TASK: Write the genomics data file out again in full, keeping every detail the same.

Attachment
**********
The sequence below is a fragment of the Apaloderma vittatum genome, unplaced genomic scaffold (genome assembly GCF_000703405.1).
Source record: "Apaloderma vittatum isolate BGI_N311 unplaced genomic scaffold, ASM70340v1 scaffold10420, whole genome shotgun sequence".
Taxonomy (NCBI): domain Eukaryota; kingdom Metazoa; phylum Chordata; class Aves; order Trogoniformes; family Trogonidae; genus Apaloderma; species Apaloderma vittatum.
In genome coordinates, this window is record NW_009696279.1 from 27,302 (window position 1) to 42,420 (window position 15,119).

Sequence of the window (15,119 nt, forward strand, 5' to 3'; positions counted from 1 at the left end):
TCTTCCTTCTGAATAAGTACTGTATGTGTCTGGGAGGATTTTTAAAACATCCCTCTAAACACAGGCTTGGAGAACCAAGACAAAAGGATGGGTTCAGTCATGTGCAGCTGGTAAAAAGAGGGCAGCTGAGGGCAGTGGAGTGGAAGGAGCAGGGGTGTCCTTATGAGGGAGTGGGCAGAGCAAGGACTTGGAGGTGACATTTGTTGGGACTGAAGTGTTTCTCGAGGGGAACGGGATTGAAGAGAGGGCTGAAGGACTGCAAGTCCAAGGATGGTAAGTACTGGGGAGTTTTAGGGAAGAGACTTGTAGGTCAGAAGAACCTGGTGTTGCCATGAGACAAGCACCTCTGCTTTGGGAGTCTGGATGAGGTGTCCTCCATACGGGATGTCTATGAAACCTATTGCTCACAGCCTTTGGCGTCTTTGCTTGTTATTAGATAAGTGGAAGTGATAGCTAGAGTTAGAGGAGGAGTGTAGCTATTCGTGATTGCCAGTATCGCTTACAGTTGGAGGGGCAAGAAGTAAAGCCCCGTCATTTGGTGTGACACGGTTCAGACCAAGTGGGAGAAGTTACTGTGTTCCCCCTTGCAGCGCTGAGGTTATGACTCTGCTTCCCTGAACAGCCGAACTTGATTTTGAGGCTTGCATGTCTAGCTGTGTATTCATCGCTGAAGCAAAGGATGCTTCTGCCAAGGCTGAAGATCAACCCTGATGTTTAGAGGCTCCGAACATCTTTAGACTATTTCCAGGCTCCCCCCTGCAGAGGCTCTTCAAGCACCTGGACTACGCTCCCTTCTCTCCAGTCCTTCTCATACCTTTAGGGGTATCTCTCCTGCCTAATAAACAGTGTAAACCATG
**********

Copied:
The sequence below is a fragment of the Apaloderma vittatum genome, unplaced genomic scaffold (genome assembly GCF_000703405.1).
Source record: "Apaloderma vittatum isolate BGI_N311 unplaced genomic scaffold, ASM70340v1 scaffold10420, whole genome shotgun sequence".
Taxonomy (NCBI): domain Eukaryota; kingdom Metazoa; phylum Chordata; class Aves; order Trogoniformes; family Trogonidae; genus Apaloderma; species Apaloderma vittatum.
In genome coordinates, this window is record NW_009696279.1 from 27,302 (window position 1) to 42,420 (window position 15,119).

Sequence of the window (15,119 nt, forward strand, 5' to 3'; positions counted from 1 at the left end):
TCTTCCTTCTGAATAAGTACTGTATGTGTCTGGGAGGATTTTTAAAACATCCCTCTAAACACAGGCTTGGAGAACCAAGACAAAAGGATGGGTTCAGTCATGTGCAGCTGGTAAAAAGAGGGCAGCTGAGGGCAGTGGAGTGGAAGGAGCAGGGGTGTCCTTATGAGGGAGTGGGCAGAGCAAGGACTTGGAGGTGACATTTGTTGGGACTGAAGTGTTTCTCGAGGGGAACGGGATTGAAGAGAGGGCTGAAGGACTGCAAGTCCAAGGATGGTAAGTACTGGGGAGTTTTAGGGAAGAGACTTGTAGGTCAGAAGAACCTGGTGTTGCCATGAGACAAGCACCTCTGCTTTGGGAGTCTGGATGAGGTGTCCTCCATACGGGATGTCTATGAAACCTATTGCTCACAGCCTTTGGCGTCTTTGCTTGTTATTAGATAAGTGGAAGTGATAGCTAGAGTTAGAGGAGGAGTGTAGCTATTCGTGATTGCCAGTATCGCTTACAGTTGGAGGGGCAAGAAGTAAAGCCCCGTCATTTGGTGTGACACGGTTCAGACCAAGTGGGAGAAGTTACTGTGTTCCCCCTTGCAGCGCTGAGGTTATGACTCTGCTTCCCTGAACAGCCGAACTTGATTTTGAGGCTTGCATGTCTAGCTGTGTATTCATCGCTGAAGCAAAGGATGCTTCTGCCAAGGCTGAAGATCAACCCTGATGTTTAGAGGCTCCGAACATCTTTAGACTATTTCCAGGCTCCCCCCTGCAGAGGCTCTTCAAGCACCTGGACTACGCTCCCTTCTCTCCAGTCCTTCTCATACCTTTAGGGGTATCTCTCCTGCCTAATAAACAGTGTAAACCATG